7. Resort to external policies represents an attempted case-by-case justification of a SCP which is incompatible with the class of SCP. Advisory CIP as a case-by-case justification of privilege requires the demonstration on a balance of probabilities to be of such unequivocal importance to society that it demands protection.
  8. The claimed policy benefit of advisory CIP of enabling commercial transactions is entirely speculative, and more likely represents a cost to society by the fact that advisory CIP mostly enables transactions that anticipate litigation which undermine the administration of justice, or are otherwise of no, or harmful value to society.

The prior jurisprudence of the Federal Court of Canada, namely the Pitney Bowes decision, is not binding on this Court. Pitney Bowes is distinguishable as it was a matter involving joint client representation, not allied lawyer CIP. The Court in Pitney Bowes also applied unsound jurisprudence from other Canadian and American courts that relied on the false external policy factor of advisory CIP fostering commercial transactions and unsupportable expectations of confidentiality."

Impact for practitioners

In the short term, practitioners should beware of the risk that disclosure of privileged communications to other advisors in a deal context may result in a privilege waiver.  Until the appeal is decided by the FCA, the outcome of any similar FC compliance order applications may be uncertain.  Both Pitney Bowes and Iggillis are decisions emanating from the same level of Court and neither is binding in future cases.  Thus, the likelihood that another FC judge would follow Iggillis is an open question.  This uncertainty militates towards a cautious approach to disclosure for the time being.

Other aspects of Iggillis

Litigation privilege

Mercifully, the FC did not wholly adopt Professor Giesel's rejection of CIP:  litigation CIP survived.  In the FC's view, and relying on Blank v. Canada (2006 SCC 39), litigation privilege and SCP are fundamentally different and the sharing of information between lawyers representing different clients is consistent with the doctrinal basis for litigation privilege:  while litigation privilege protects litigation strategies in adversarial process, SCP protects the solicitor-client relationship.  Confidentiality is "intrinsic and essential" to litigation strategy.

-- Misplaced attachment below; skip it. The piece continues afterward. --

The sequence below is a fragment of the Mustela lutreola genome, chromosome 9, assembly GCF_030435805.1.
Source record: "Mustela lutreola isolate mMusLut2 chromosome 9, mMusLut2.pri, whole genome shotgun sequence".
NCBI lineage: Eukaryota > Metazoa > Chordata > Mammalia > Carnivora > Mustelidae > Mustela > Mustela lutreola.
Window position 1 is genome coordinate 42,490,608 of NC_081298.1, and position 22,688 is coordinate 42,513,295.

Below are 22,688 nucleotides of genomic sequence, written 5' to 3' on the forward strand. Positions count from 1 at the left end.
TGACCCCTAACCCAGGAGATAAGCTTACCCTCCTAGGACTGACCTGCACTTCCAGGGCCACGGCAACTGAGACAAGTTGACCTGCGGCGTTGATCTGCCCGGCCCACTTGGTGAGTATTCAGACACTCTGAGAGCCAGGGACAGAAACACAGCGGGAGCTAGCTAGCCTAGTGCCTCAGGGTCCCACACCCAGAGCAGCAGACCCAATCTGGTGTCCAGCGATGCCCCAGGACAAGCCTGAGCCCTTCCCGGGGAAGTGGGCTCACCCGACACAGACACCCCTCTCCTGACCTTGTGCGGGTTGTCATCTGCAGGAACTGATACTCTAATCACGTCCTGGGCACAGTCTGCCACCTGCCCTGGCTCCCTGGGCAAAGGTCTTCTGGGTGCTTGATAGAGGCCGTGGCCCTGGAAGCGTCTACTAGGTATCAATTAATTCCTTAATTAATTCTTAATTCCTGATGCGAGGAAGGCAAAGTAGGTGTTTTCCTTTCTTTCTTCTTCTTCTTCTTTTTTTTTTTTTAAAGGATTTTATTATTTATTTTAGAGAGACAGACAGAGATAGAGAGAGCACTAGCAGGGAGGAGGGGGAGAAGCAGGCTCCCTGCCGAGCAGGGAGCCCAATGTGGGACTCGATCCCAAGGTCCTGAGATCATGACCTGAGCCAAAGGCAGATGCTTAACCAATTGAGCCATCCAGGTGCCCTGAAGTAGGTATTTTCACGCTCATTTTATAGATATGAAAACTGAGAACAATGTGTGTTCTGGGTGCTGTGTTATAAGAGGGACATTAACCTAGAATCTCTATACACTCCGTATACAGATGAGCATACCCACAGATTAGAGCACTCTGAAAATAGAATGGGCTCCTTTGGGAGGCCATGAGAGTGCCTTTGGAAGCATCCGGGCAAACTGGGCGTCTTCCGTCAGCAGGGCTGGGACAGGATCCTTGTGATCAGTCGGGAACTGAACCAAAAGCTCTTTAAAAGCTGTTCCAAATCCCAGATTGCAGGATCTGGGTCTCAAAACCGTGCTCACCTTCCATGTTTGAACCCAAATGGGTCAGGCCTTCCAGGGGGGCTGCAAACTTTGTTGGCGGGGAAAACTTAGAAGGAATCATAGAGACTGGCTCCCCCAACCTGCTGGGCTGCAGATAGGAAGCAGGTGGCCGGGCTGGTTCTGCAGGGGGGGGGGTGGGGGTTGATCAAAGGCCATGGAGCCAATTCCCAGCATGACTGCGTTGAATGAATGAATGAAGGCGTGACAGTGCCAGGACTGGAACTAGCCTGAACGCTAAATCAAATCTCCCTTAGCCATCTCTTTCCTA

Tax advising

Other than the endorsement of CIP in a litigation context, another somewhat bright spot in Iggillis was the FC's rejection of the Minister's argument that tax planning communications (including a lawyer's advice) are never privileged, based on Canada v. Revcon Oilfield Constructors Inc (2015 FC 524) ("Revcon").  Few practitioners interpreted Revcon as standing for the proposition that tax advice from a lawyer was not privileged and that weak argument was doomed to fail in Iggillis.  Similarly, the FC appropriately rejected the Minister's argument that the Abacus Memo was not legal advice, but rather business advice, since it obviously included legal advice. 

On the other hand, the FC suggested that deal/advisory CIP facilitates high-risk transactions and protects information that could show non-compliance with the law. In this regard, the FC's views regrettably seem infected by popular misunderstandings of tax planning.  The judgment states that "CIP will also enable commercial transactions that are of questionable legality given the purposes they are put to. ... They may involve placing wealth off shore, or estate planning of wealthy persons ... The transactions require the employment of lawyers ... who excel at navigating the complexity and opacity of their legal world or of international treaties and arcane points of law that abound there.  The schemes may resort to shell corporations, offshore trusts, and other legal constructs such as bankruptcies or cross-border protections that require secrecy of their advisory communications in order to be concluded. Like this matter, there is little or no economic reality to these transactions, nor any benefit to society."  With respect,  "placing wealth offshore" is quite alright if the owner complies with the law, estate planning is not obviously of "questionable legality", and the FC's reference to tax planning synonymously with opacity, arcane laws, shell corporations and a lack of economic reality suggests that the Court may have been prejudiced by misunderstandings typically within the domain of media outlets. 


Iggillis may warm the heart of professors for its reliance on an academic paper over well-established case law and for its lengthy theoretical analysis, but may also make the blood of tax practitioners run cold and chill the appropriate sharing of information between lawyers in the short term.


1. SCP is well understood as protecting communications between a lawyer and client that occur for the purpose of seeking or giving legal advice, which communications are intended to be confidential.  Disclosing privileged information to third parties typically constitutes a waiver of privilege (unless, for example, the limited waiver doctrine is supportable).

2. JCP protects communications when two or more clients are represented by the same lawyer (for example, two clients on the same side of a piece of litigation or defendants in a prosecution).

3. Litigation privilege is a rule of evidence that protects from disclosure in Court any documents or communications generated for the dominant purpose of litigation.

The content of this article is intended to provide a general guide to the subject matter. Specialist advice should be sought about your specific circumstances.